NCRM International Visitor Exchange Scheme (IVES)
On the Use of Genetic Data in Social Science Inquiry: Applications and Methodological Considerations with a Focus on UK and European Datasets (2016 - 2017)
Ben Domingue (Stanford University) visited Melinda Mills (University of Oxford) (email@example.com).
Many nations have begun to assemble large datasets combining administrative data, medical records, survey information, and biospecimens (e.g., the UK Biobank). Genetic data, in particular, is of fundamental importance given its role in shaping human development. Use of genetic data requires specialized knowledge and training but has the potential to transform social inquiry. The main goal of this project was to bring together an international team of collaborators to outline a sequence of research activity that capitalizes on the existence of genetic data and to provide training on the use of genetic data (such training is frequently hard to obtain in normal coursework given the limited number of social scientists working with genetic data) for the next generation of social researchers.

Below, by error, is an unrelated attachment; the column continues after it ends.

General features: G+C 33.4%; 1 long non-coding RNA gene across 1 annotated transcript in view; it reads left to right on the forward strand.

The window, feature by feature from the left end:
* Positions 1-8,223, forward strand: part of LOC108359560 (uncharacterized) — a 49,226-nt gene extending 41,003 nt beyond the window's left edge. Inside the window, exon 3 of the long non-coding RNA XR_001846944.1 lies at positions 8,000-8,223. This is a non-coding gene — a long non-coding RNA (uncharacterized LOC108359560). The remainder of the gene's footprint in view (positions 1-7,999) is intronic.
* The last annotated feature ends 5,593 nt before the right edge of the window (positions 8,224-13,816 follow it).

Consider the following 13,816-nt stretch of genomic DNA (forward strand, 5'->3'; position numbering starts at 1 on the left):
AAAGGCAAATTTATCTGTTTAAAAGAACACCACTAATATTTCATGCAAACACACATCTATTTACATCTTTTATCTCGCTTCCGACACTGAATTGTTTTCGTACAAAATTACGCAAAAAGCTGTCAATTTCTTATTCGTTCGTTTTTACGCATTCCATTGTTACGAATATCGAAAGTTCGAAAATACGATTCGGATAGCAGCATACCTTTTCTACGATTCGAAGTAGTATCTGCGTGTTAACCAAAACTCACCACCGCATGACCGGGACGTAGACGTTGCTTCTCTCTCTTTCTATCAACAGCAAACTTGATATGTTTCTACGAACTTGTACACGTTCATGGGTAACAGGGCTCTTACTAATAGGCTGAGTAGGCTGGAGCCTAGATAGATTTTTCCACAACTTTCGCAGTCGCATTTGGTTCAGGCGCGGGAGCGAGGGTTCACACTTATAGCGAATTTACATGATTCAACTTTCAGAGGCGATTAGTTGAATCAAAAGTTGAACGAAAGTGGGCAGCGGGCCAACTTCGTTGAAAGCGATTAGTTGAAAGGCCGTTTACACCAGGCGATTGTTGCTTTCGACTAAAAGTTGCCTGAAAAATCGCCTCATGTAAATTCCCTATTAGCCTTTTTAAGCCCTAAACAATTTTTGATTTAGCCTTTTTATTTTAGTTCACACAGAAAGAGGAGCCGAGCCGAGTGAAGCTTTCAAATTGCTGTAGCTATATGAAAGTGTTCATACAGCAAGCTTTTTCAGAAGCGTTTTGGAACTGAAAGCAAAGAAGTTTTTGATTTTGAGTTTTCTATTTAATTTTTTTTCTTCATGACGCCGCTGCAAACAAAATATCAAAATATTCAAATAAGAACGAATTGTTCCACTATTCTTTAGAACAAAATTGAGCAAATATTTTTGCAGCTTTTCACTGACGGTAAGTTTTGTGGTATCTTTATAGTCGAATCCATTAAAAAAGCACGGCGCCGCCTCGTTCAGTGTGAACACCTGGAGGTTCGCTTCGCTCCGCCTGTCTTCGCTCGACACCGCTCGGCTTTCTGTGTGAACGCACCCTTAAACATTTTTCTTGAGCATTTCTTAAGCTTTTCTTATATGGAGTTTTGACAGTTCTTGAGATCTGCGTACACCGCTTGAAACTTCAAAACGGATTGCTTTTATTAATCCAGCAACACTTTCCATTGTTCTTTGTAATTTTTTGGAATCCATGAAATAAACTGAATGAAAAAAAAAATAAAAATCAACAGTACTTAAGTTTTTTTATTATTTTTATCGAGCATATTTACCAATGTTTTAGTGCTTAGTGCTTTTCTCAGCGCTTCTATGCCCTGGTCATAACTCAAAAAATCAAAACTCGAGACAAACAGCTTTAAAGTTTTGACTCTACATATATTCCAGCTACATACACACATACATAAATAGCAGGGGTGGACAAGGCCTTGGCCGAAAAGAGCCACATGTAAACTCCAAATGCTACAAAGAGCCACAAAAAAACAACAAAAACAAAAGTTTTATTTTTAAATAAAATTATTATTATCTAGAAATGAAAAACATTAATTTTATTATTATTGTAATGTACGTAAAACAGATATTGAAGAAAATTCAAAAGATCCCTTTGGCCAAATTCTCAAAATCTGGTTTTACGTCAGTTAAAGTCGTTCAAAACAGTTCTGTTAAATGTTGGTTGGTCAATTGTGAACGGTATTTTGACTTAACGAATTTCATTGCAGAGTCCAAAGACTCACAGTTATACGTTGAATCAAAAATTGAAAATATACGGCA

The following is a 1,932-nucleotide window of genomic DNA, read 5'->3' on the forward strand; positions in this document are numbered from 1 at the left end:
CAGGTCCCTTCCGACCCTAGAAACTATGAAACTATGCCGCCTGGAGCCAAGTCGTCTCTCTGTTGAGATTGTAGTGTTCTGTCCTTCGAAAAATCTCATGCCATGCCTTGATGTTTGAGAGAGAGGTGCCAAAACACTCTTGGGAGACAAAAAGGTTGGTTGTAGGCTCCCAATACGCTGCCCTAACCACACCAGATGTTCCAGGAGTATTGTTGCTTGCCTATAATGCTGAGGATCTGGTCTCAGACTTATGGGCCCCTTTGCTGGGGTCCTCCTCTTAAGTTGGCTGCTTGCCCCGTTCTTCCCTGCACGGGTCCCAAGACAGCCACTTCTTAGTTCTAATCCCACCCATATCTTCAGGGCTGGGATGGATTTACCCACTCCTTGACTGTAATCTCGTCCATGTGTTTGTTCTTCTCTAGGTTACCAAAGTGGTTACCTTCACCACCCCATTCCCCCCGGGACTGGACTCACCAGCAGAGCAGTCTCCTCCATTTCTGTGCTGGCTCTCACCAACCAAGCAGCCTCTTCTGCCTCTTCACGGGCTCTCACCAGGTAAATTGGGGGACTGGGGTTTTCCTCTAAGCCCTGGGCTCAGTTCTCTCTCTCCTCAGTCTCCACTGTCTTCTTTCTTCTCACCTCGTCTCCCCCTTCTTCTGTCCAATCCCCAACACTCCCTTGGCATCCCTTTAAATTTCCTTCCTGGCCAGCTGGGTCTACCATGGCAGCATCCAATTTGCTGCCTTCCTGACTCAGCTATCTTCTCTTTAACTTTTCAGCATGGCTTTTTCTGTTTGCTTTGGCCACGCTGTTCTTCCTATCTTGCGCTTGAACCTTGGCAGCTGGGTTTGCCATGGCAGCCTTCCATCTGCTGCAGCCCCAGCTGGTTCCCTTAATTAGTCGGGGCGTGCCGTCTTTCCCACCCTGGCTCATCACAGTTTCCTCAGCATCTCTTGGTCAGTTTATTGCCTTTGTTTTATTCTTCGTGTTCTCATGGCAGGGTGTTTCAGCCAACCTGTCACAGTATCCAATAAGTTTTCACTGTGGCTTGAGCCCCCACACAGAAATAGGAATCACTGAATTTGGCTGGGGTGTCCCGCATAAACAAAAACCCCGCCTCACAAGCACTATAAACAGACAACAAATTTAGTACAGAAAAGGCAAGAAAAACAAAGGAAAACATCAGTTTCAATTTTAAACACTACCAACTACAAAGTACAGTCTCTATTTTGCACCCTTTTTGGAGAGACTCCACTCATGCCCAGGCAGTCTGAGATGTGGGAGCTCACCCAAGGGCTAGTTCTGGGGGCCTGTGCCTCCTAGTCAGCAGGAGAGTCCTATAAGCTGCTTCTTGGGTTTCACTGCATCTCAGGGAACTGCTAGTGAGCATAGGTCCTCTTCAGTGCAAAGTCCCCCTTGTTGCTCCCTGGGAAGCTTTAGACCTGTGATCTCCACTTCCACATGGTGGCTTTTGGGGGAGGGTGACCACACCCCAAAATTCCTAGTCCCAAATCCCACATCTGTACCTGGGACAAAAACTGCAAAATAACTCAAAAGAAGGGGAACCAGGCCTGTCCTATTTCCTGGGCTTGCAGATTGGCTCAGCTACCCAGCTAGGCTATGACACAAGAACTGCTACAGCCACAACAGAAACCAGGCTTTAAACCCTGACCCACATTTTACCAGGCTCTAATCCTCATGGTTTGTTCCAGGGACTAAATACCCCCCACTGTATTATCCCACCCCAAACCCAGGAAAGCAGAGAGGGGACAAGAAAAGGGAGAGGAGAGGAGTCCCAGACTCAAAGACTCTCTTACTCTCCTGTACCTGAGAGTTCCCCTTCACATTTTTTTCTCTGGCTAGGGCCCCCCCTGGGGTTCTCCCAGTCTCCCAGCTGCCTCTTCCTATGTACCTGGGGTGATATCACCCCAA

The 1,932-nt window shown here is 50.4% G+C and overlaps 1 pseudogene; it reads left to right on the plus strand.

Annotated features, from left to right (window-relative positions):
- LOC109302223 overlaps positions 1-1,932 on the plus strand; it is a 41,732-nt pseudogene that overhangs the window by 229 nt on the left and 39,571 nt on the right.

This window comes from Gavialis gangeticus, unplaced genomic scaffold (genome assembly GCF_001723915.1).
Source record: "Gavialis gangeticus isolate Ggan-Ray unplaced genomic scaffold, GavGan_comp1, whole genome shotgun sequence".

The primary aim of the project was to construct a research agenda focusing on the methodological and substantive issues associated with the use of genetic data in social inquiry.
The main objectives were:
- Construction of polygenic scores for a variety of datasets (e.g., UKBiobank, 1958Birth Cohort, TwinsUK, Understanding Society) and outlining a sequence of research projects that rely on both exogenous variation (where available) and important social variation (year of birth, place of residence, etc).
- Consideration of the implications of selection bias, particularly mortality selection, on the generalizability of genetic association studies.
- Training students at in the United Kingdom to work with genome-wide data.